What to do if suddenly some amateur is doing your job much better than you are? Should you take a long, hard look at yourself? Nah. Commission a mate to write up an op-ed defence of your own failure. At Domain comes Denis Muller, who is a Senior Research Fellow in the Centre for Advancing Journalism at the University of Melbourne and a one-time associate editor of The Age:
Commentator Peta Credlin’s performances at Daniel Andrews’ daily coronavirus press conferences are a mixture of overt political partisanship interlaced with some good journalism. For people concerned about journalistic ethics, it is an unsettling combination.
Credlin is a political operative, first and foremost. Formerly chief of staff to the Liberal ex-prime minister Tony Abbott, she is now part of the shrill chorus of right-wing pundits who appear after dark on Rupert Murdoch’s Sky News pay television channel.
…Sometimes at these press conferences she is the ideological warrior.
An example was a question about an announcement Credlin said Andrews had made on March 27 about hotel quarantine security being placed in the hands of private security firms.
Andrews replied that her facts were wrong, and went on to raise a question about her motives. He was not going to stand there, he said, and have false statements put to him so often that they might be made true by repetition.
This was a political response by Andrews provoked by what was clearly a politically motivated intervention on Credlin’s part.
…any journalistic good it does is tainted by the breaking of those professional promises and by its association with Sky at night, the antithesis of what journalism is about.
Wowsers, that is some horrible stuff. First, when Dan Andrews rebuffed repeated questions from Credlin about hotel quarantine, he only only made reference to previous occasions on which he had rebuffed the same questions, pretending that had been an answer, which Mr Muller would have known had he taken the time to do his research instead of penning biased commentary.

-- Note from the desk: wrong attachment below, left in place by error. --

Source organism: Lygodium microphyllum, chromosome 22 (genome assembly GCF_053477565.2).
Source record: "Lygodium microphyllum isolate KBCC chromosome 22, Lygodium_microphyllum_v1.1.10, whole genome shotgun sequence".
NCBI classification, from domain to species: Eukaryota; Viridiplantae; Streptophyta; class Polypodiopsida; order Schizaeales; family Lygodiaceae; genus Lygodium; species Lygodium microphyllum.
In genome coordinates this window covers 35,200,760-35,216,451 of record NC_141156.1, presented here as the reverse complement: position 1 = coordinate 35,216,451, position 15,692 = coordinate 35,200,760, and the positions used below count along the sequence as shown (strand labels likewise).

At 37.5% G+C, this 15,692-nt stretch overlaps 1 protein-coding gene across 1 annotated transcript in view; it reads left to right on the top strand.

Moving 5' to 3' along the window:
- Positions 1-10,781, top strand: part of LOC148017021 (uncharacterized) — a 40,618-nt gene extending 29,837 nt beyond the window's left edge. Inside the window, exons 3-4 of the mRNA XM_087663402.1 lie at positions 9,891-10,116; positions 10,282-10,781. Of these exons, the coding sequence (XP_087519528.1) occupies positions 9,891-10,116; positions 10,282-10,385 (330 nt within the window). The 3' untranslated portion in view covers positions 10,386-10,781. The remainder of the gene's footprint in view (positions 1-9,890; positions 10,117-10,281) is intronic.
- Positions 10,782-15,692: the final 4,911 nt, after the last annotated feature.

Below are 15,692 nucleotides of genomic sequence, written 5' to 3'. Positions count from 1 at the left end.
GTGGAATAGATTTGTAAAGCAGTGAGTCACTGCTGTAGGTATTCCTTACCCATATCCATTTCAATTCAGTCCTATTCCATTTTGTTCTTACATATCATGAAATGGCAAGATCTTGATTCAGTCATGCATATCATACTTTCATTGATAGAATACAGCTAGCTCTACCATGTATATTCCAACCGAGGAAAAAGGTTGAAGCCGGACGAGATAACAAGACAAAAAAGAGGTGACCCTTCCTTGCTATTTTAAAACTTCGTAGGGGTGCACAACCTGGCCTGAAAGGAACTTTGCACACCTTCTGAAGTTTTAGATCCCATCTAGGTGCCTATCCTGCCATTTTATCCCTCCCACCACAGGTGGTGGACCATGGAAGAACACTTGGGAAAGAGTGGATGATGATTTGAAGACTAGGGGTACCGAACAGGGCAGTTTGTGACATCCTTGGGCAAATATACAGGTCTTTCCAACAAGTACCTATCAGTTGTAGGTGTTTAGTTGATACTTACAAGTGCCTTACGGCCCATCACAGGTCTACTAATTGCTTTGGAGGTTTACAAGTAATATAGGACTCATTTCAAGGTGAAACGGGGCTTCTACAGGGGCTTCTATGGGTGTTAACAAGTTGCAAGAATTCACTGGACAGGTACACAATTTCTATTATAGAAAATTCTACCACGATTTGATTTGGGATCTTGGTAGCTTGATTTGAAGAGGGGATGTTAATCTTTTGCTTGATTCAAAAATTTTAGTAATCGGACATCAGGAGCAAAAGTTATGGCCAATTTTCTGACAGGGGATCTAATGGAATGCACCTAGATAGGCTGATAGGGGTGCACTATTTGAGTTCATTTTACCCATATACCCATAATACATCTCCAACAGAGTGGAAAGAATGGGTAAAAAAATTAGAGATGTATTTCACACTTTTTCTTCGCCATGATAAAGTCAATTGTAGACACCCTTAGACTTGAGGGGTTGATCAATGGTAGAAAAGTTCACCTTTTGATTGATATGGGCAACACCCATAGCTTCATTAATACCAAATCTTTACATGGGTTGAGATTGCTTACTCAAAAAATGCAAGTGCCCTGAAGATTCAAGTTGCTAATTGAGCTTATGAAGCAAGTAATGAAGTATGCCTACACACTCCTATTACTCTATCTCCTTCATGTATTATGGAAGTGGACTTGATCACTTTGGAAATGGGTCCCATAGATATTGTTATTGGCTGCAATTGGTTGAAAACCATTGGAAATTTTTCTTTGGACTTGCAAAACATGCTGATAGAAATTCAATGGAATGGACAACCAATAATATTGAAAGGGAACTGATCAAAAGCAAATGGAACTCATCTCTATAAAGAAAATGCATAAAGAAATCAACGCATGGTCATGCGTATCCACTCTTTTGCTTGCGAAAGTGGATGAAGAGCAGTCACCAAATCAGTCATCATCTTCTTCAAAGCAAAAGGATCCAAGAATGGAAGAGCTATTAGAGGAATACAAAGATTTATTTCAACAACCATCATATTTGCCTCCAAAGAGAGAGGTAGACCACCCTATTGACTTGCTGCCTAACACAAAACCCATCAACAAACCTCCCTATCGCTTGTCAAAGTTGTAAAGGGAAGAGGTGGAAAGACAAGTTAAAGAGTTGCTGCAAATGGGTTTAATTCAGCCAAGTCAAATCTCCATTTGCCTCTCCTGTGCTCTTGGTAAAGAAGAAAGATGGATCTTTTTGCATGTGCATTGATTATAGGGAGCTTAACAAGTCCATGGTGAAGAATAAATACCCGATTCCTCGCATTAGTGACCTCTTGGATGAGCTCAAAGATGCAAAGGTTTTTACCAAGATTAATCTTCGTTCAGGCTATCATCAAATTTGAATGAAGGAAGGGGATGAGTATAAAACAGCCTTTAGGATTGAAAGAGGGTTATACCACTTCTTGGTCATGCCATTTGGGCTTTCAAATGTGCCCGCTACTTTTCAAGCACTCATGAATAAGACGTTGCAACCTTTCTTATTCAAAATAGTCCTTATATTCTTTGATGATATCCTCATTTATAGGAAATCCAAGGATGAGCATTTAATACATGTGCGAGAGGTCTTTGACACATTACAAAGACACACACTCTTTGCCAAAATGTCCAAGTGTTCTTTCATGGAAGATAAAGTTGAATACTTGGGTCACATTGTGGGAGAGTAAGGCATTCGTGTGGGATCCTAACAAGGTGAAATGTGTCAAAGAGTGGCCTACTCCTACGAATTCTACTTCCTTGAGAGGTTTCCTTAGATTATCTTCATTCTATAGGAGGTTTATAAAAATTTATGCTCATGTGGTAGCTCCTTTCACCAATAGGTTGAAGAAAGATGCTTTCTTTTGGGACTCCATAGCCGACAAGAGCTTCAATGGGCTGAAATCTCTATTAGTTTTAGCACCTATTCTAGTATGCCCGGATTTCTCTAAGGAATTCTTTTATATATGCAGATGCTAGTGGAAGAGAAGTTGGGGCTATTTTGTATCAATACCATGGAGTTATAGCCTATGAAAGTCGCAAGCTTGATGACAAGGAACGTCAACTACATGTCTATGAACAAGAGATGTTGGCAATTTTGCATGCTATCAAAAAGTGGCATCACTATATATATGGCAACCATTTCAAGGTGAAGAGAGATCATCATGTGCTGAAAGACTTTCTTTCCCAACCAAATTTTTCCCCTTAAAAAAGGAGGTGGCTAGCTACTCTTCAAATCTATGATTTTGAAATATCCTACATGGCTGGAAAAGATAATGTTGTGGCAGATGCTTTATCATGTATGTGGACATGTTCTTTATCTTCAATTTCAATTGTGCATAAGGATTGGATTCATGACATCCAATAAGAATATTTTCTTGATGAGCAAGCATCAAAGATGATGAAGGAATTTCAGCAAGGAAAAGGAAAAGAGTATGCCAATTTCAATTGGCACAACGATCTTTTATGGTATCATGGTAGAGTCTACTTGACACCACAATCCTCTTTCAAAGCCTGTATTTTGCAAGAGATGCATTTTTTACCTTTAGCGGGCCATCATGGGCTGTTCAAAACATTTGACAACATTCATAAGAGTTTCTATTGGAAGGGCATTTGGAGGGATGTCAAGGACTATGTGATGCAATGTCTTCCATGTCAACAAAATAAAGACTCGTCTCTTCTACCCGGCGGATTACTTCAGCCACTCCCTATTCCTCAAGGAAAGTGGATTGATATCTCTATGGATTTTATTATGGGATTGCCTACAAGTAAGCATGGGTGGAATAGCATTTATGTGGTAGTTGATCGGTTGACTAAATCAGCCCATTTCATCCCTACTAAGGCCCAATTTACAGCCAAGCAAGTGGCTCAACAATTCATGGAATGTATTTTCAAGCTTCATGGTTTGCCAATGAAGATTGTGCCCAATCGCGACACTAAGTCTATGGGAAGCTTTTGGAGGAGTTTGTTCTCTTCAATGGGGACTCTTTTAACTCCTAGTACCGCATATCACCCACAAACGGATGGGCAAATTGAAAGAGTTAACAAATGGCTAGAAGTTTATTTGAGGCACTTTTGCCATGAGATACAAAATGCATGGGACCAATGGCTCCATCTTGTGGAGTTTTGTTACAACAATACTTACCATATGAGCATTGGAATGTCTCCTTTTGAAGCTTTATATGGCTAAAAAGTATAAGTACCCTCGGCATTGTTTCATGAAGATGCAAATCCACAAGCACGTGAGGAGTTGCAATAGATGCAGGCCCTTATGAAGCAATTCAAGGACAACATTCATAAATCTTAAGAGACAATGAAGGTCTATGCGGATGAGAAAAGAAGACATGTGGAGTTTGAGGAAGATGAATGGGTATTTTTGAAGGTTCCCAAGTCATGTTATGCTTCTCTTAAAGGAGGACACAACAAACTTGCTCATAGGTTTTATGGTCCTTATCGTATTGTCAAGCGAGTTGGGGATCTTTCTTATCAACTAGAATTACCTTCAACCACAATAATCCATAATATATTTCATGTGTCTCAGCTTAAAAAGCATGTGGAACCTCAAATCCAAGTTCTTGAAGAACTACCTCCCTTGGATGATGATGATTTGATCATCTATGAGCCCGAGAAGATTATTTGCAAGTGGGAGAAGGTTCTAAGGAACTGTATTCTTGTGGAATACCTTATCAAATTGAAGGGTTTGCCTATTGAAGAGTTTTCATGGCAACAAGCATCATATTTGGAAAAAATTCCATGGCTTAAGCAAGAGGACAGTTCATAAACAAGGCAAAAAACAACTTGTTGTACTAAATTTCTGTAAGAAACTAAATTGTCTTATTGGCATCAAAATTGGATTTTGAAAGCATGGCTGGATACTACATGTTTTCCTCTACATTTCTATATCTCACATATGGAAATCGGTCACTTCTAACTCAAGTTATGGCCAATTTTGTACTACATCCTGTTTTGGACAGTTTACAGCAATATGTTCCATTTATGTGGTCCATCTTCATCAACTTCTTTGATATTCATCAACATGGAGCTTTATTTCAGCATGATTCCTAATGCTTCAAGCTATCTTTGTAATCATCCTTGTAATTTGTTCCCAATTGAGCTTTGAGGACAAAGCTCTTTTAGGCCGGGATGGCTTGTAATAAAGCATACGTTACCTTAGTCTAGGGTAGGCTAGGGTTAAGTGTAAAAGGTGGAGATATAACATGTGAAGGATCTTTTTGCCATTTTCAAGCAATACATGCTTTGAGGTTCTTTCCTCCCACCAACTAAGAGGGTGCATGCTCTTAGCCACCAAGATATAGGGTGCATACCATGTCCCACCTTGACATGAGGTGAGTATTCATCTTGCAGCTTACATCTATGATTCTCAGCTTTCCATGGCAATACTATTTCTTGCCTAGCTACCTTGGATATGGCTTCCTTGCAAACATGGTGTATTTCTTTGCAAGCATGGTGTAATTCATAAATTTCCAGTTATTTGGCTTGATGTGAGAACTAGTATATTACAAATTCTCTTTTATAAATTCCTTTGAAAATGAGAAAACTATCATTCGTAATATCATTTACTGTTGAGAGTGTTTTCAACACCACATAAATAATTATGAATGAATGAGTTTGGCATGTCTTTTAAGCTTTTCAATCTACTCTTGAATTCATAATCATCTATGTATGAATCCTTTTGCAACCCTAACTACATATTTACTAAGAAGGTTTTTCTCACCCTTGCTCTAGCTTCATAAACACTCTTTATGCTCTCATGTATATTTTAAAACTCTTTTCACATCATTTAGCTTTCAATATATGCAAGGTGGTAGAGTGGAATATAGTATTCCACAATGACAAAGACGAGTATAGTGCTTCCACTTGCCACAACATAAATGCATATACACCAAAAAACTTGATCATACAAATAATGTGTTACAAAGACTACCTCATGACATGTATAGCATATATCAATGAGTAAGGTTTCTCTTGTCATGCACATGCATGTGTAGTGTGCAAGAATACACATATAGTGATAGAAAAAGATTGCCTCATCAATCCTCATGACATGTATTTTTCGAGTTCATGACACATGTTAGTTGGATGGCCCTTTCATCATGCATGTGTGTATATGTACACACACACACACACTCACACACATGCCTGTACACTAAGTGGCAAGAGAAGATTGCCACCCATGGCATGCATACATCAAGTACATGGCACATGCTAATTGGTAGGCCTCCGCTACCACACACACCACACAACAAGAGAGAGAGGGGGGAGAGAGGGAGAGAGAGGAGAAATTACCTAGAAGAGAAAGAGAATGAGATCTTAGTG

Which goes directly to why Peta Credlin’s role in the inquiry has been so vital. She is a lawyer with an eye for detail. She is thorough and on top of the detail in a way that no Domain journo has been. She has insider policy process experience as well.
Does Credlin do opinion pieces? Of course she does. That’s her bread and butter. As do many who write for the media. But that does not mean everything that she does is ideological. Or does basic logic now stop as the Domain entrance?
Everybody that has watched Dan Andrews’ daily press conferences knows a few things:
- there is a major cover up going on surrounding who stuffed up hotel quarantine;
- the main reason Dan Andrews hogs the limelight is he wants to keep the story straight not because he keeps heroically turning up;
- that Domain’s and other journos mostly throw softball questions to the premier which he deflects, dissembles and distorts with ease;
- this had turned the “inquiry” into a show trial until Peta Credlin arrived having actually done the hard work to understand the details of time lines and facts.
The Credlin intervention has been a superb and much necessary intervention in what was a disgraceful political, legal and media failure, very much in the public interest.
Indeed, from the standpoint as media monitor and meta-commentator very often critical of the Murdoch Press, my judgement is it has done a better job of pursuing both lying premiers in VIC and NSW than other media houses have done, despite the obvious Coalition bias it has in some mastheads.
For Domain to claim otherwise for the purposes only of commercial advantage (and perhaps jealousy?) typifies only its collapsed journalistic values and quality.